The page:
“If you’re looking for the river, you just missed it. Easy to miss, most people only see the billboard on that same corner.” He must have noticed how blank our faces were.
“You didn’t see the billboard either?” He scanned the camping gear in the back of our truck. “The one that says ABORTION KILLS in big purple letters?”
“Yeah, I saw it,” my wife said, then sighed, her huge belly protruding. “But we’re not looking for the river.”
“We’re looking for some cabins called Rivers Glen,” I said. “Are they back that way?”
The man stroked his beard. I noticed his eyes were two different colors, or one moved strangely, floating randomly in its socket. “They’re over in Bristol,” he pointed. “’Bout ten miles further up. Follow the river road.”
“Okay, thanks,” I said.
As we pulled away, Karla said, “Why’d you tell him where we’re staying?” She looked back through the cab window, one hand on the baby.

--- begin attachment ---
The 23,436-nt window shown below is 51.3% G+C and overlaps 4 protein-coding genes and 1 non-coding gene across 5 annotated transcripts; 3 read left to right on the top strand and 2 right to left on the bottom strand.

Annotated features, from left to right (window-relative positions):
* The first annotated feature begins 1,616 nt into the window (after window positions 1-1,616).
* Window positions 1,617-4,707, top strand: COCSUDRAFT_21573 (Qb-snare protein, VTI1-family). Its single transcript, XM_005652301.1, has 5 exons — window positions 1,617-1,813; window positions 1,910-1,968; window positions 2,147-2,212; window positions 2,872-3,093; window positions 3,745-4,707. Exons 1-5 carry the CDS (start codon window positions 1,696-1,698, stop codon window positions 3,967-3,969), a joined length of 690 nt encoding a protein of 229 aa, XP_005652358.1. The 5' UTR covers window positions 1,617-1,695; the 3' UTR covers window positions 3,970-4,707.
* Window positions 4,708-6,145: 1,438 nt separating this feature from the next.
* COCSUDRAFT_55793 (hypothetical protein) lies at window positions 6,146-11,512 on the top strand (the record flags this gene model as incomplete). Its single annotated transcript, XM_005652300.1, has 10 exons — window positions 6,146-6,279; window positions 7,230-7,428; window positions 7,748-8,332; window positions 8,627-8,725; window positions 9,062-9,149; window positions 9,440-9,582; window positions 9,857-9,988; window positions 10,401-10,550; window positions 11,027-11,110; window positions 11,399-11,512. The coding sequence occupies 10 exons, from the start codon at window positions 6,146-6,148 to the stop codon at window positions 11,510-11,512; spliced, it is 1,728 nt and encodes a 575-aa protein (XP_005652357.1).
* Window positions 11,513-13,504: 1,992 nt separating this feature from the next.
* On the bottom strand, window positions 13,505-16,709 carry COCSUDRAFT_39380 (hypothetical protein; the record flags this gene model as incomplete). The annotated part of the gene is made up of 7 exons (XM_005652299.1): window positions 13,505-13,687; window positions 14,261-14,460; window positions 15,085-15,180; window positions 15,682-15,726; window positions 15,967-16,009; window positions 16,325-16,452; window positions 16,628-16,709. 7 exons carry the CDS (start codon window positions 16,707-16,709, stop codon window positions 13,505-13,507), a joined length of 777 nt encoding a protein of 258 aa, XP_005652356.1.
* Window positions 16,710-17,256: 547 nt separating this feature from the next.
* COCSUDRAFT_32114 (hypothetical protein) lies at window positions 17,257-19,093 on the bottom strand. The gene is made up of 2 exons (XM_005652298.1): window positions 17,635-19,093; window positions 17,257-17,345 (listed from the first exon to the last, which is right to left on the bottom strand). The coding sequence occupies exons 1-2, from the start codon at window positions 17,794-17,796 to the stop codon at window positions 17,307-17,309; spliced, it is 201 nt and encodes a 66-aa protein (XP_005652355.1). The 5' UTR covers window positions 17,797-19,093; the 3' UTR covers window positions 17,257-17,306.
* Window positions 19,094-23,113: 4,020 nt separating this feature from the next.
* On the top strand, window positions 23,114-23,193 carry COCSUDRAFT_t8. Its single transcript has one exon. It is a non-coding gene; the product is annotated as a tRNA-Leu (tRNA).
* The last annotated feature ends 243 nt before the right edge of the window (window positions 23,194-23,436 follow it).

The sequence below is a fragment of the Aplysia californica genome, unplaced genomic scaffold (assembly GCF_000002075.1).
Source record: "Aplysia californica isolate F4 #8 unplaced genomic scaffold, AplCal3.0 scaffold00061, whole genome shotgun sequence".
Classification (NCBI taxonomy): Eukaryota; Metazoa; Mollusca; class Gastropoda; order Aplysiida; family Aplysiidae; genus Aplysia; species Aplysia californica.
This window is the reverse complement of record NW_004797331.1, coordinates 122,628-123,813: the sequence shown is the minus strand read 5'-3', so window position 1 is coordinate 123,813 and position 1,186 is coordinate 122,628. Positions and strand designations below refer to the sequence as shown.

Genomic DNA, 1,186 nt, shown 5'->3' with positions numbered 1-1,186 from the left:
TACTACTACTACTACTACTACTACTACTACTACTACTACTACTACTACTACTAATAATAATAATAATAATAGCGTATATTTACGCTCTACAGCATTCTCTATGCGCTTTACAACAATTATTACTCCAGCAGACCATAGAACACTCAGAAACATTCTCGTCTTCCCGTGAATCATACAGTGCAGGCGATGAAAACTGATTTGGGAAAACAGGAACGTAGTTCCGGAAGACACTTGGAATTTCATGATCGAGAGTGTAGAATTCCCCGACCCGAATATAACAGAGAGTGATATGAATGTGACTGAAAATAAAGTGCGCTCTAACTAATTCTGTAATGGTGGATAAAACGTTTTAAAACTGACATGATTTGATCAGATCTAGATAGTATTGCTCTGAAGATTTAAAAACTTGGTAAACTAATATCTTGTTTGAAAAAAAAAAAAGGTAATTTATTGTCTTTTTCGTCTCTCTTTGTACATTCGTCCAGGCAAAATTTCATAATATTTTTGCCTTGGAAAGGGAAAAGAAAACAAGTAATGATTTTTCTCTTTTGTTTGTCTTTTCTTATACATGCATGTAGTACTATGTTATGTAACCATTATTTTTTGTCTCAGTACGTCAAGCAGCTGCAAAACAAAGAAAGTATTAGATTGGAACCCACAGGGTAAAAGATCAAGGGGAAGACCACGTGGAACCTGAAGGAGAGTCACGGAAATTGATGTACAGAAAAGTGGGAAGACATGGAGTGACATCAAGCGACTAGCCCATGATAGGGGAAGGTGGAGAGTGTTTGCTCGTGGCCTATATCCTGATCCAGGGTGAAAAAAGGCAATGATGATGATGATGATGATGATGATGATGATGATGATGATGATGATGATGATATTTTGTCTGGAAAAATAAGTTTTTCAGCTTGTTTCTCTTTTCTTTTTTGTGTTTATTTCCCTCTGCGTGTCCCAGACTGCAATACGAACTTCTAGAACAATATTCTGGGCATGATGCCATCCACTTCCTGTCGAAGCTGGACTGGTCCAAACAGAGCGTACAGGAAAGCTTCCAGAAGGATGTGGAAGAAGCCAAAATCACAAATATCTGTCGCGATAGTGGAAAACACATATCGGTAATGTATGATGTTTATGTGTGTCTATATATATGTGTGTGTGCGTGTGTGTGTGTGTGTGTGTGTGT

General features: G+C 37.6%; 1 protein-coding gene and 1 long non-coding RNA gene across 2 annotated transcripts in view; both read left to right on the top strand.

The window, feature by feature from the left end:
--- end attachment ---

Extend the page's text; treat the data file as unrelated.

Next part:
“Yes, you mentioned Rivers Glen.”
“I only said we were looking.”
“Well, we’re not looking to buy, Tim.”
“You’re paranoid.” I wasn’t willing to admit it: he creeped me out, too.
“I’m sensible. You don’t go giving personal details to complete strangers. That’s all we need. Santa Claus to show up at our fire pit.”
I chuckled but knew she was right. I stared out at the stream, packets of fog in dancing patterns, soaring off the stream, their misty shapes disappearing into sunlight.